Strategic Exchange - October 2012

 

By Kemp Harr

 

Two months after we hear that Bentley Prince Street has been purchased by Dominus Capital, there’s an even bigger commercial carpet acquisition being finalized, this time between Tarkett and Tandus. And the interesting twist in this news is the fact that a hard surface company is buying a carpet company. This is a very strategic play for Tarkett for three reasons. First, carpet is the leading surface in the commercial sector, commanding almost 70% of the market and Tandus is well known in this market. Secondly, Tandus is backwards integrated with its own fiber capacity, which gives it the building blocks to easily expand into the residential market as the economy starts to recover. And thirdly, bundling hard and soft surface together as a one-stop shop is a significant advantage when going to market—one that carpet mills, already sensitive to their decreasing share of the market, have been addressing over the last couple of years by adding outsourced resilient programs. In-house production is even better.

Tarkett is a $2.7 billion global producer of flooring and sports surfaces. With its headquarters based in Paris, Tarkett’s ownership is split 50/50 with the Deconinck family and KKR. Tarkett was most recently in the merger business in December 2010 when it announced the acquisition of Centiva, and prior to that—in 2005—when it acquired Johnsonite. Both of these companies were brand leaders in the commercial sector and are well known within the A&D sector. 

Worldwide, Tarkett’s portfolio is extremely diverse both geographically and by surface type. Today, 66% of its sales comes from vinyl and linoleum, 12% comes from hardwood and laminate, 11% comes from sports surfaces, and the remaining 11% from rubber and other products. Geographically, one fourth of Tarkett’s annual revenue comes from North America, one third comes from the European Union, and another third comes from the BRIC countries.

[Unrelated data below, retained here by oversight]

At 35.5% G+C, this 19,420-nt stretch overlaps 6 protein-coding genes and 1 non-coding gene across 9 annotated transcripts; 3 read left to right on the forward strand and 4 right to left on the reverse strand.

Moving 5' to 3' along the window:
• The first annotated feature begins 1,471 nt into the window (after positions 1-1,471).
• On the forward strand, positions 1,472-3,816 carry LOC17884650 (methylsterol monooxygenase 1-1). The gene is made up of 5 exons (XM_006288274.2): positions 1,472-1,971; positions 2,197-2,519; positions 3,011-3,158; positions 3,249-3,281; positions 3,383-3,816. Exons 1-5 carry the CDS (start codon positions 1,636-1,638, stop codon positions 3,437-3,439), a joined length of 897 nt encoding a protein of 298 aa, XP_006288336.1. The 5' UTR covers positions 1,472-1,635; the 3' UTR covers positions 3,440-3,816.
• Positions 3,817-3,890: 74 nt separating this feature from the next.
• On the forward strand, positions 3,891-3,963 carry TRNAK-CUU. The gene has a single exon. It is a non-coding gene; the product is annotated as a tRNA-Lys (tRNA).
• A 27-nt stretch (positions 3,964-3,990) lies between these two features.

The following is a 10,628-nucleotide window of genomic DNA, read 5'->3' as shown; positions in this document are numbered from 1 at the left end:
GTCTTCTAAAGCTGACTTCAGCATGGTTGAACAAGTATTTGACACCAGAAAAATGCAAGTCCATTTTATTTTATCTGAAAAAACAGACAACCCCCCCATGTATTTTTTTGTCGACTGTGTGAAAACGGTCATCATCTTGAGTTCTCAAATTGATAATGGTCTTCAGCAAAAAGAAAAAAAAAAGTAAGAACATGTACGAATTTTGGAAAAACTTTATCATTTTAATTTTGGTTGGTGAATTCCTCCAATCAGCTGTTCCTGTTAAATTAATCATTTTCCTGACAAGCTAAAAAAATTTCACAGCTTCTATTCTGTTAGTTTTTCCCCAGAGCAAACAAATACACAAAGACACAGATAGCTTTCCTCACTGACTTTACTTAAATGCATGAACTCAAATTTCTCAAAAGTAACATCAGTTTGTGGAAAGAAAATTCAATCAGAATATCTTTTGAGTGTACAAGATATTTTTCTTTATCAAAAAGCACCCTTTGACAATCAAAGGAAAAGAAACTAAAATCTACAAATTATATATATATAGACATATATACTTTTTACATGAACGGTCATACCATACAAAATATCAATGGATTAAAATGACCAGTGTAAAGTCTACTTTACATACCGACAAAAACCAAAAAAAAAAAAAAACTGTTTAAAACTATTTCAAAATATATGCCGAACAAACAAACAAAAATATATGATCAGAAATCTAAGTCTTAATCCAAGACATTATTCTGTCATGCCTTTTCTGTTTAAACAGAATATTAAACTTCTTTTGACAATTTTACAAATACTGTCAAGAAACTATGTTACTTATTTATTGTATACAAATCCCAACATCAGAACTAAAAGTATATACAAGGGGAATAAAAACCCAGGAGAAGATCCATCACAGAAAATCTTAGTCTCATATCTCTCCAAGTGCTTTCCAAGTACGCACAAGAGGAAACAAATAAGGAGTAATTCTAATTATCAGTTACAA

Tandus is the fourth largest carpet mill in the commercial market with estimated U.S. sales of $250 million. After the big three commercial carpet producers, Interface, Shaw and Mohawk, Tandus is unchallenged in the fourth position. Tandus is well known in the education sector as the performance brand, thanks to the durability of its Powerbond 6’ carpet, which today it positions as a hybrid resilient with a textile wearlayer. One of Tandus’ unique selling points is that it sells carpet in four different constructions: Powerbond in 6’ widths, tufted broadloom, woven broadloom and modular.

Tandus, as many people will remember, was spun off from Collins & Aikman in February 1997 when Collins & Aikman made the decision to focus its business on the automotive sector. Two investors, Quad-C and Paribas, purchased the company for $197 million. Two years later, the company grew through acquisition by purchasing Monterey in California and Crossley in Canada. In 2001 Oaktree Capital purchased Tandus and has owned it up until now.

PRESIDENTIAL ELECTION’S NEGATIVE IMPACT ON CONSUMERS